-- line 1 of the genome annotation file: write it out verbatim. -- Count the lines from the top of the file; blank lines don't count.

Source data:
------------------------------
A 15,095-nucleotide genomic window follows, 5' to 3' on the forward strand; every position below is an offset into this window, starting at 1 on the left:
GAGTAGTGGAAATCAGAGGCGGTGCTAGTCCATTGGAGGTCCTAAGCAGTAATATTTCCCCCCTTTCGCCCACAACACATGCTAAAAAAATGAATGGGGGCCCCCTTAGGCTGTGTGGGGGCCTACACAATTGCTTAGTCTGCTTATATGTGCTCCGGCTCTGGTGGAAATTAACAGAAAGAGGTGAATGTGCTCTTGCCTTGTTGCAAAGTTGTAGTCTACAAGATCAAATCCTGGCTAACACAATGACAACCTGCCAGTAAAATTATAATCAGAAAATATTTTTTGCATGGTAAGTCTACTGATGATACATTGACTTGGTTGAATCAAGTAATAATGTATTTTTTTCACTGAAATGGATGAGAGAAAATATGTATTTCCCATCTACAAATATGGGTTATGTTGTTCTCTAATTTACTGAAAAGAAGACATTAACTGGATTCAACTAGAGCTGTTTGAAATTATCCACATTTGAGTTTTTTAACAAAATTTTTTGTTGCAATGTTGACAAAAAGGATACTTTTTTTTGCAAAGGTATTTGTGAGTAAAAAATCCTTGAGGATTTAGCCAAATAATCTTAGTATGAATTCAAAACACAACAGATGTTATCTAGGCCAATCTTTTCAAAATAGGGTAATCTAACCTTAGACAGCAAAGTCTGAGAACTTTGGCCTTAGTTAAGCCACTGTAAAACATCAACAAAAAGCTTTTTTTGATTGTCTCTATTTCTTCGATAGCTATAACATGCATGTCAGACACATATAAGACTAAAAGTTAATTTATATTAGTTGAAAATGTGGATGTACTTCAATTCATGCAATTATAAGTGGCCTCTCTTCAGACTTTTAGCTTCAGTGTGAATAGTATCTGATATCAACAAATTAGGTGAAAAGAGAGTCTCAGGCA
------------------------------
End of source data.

A 15,095-nucleotide genomic window follows, 5' to 3' on the forward strand; every position below is an offset into this window, starting at 1 on the left: